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Posted 26 Oct 2006

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Creating a Splash Screen that Runs Without a Message Pump

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14 Mar 2007CPOL8 min read
How to create a Splash Screen that can start before the main application thread

Sample Image - CustomSplashScreen.png


Why, you may well ask yourself, does the world need another splash screen control? I have to agree with such sentiment. I myself have found hundreds, if not thousands of examples on the web, many on this site, in every language imaginable.

I have found a running theme in all cases however. While some offer transparency, fading in and out, status update, separate thread execution, even an excellent example using a custom ApplicationContext class, all of these have one thing in common. Most of these splash screens are initiated in the main form load of the application, then closed once the form has finished loading. The rest initiate before the main form, and are closed before the main form execution begins. None of them (that I have found) cover the scenario of initiating before the main Application thread and being disposed after the Main form has fully loaded.


A project I worked on recently included my early attempts at this, using a separate thread and so forth, however, I had a problem. As soon as the Splash Screen closed, the main form of the application would go to the back of the z-order behind any other open applications. This was particularly annoying when launching the application from the IDE.

We had, as I often do, good reason to run in this manner as a whole range of classes had to be discovered and dynamically loaded before the Main Application Window could be launched. As a more common requirement, we wanted to display the splash screen while authenticating against a web service. If the user could not be automatically authenticated, the splash screen would be closed and user credentials requested, or possibly rejected, therefore closing the application without ever going near the main application window.

Explanation of the Code

In the source code, I have included two projects. One in C# and the other in VB.NET, both compiled on the .NET Framework 2.0. I tried back porting this control to 1.1 or 1.0, but certain tricks just aren't there in 1.n of the framework. Things like the fade out are not possible without a message loop, at least not in the same manner, so I have left this as a 2.0 framework-only solution. For the purposes of this article, I shall present the code examples from the C# source code. The VB.NET code is very similar, and you can find it in the source code solution.

The important part of either project is the Splash class. I suggest that the best way to use this is to copy the entire Splash.cs or Splash.vb into your project and work with it there, making the appropriate Namespace changes. This is also recommended as the entire splash screen code and resources will then be loaded as part of your main executable and no external assemblies will be required.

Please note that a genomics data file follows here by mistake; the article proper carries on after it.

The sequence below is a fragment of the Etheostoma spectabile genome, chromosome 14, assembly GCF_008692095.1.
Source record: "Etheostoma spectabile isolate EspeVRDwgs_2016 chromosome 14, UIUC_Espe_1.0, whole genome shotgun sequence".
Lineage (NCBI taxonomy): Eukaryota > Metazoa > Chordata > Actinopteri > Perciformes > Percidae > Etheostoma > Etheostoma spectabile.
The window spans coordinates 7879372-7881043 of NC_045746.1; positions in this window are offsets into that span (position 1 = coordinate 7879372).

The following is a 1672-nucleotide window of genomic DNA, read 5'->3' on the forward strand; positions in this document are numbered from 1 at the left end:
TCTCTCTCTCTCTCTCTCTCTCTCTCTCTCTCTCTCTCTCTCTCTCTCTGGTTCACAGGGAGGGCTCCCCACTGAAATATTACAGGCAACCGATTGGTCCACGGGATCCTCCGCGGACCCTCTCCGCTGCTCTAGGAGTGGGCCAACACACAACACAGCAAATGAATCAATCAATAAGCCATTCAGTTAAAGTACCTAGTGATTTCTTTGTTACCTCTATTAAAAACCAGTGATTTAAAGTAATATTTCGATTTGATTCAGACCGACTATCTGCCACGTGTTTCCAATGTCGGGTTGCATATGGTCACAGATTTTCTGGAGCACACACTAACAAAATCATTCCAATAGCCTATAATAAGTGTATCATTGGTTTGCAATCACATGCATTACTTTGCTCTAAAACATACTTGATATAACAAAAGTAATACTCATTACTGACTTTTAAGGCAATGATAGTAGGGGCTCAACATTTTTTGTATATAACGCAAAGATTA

Now for a short list of the main features, and how I implemented them. I found some neat tricks on the way.

Splash Image Transparency

This feature has been done ad nauseam so I'll be brief. You use the forms designer to set the BackgroundImage property of the Splash screen class to the image you wish to display. This should have a transparency colour set; it does not matter what it is. At runtime, the Splash screen resizes to fit around your image and sets its TransparencyKey to its BackgroundColor, thereby rendering the form transparent, as demonstrated in the source code, and in the picture above.

Splash Fading In

Now the fun begins, as this is a little tricky without a message pump. I have exposed the class as a singleton instance so that you can only show one splash at a time, then we get down to business. But first, a short explanation of what this 'without a message pump' is all about.

At some point in your application, you will find the code - Application.Run(new MainForm()), although this is generally hidden from VB.NET programmers as the framework generates this for you at compile time when you set the Startup form for the Application. However, you will find an example of this in VB.NET in the source code. This code not only displays the main form of your application, it also starts a message loop so that Windows can send the application messages to process mouse clicks, keyboard key presses, paint events and so forth. More importantly, it also starts up a message pump to read those messages of the loop. Without this pump, the messages would sit on the message loop forever, and your application would be totally unresponsive.

As I mentioned in the introduction, authentication should be occurring before the message pump starts. These are non GUI actions that do not require any direct user interaction. You just want to display the splash screen so the users know something is happening. Technically, you are using a message pump, but all interaction with it is manual via the Application.DoEvents() method.

So you call the Show method on the Splash Form, making it visible but not capturing the execution thread. If we had used ShowDialog, then .NET would have started a message pump for us. This, however, just displays a black rectangle on the screen. To process the initial paint event, you must call Application.DoEvents() as shown below:

//    Hide initially so as to avoid a nasty pre paint flicker
 Instance.Opacity = 0;
 //   Process the initial paint events

Now we take whatever value has been specified for the fade in time (for example, 500 milliseconds) and generate the time per fade step. I am using a twenty-step fade to keep it smooth up to about four seconds, which should be long enough for anyone. This value is then stored for use later on for the fade out. Passing a value of zero for the fade in time will result in the splash displaying and closing without a fade. A simple loop is now used to increment the Opacity of the Splash screen, using Thread.Sleep, until it is 100% visible. We could not use a timer here because that requires a message pump. Using this method of fade works equally well if called from within the main form of the application, should you wish to display it in that manner.

// Perform the fade in
 if (fadeinTime > 0) {
  //    Set the timer interval so that we fade out at the same speed.
  int fadeStep = (int)System.Math.Round((double)fadeinTime/20);
  Instance.fadeTimer.Interval = fadeStep;

  for (int i = 0; i <= fadeinTime; i += fadeStep){
   Instance.Opacity += 0.05;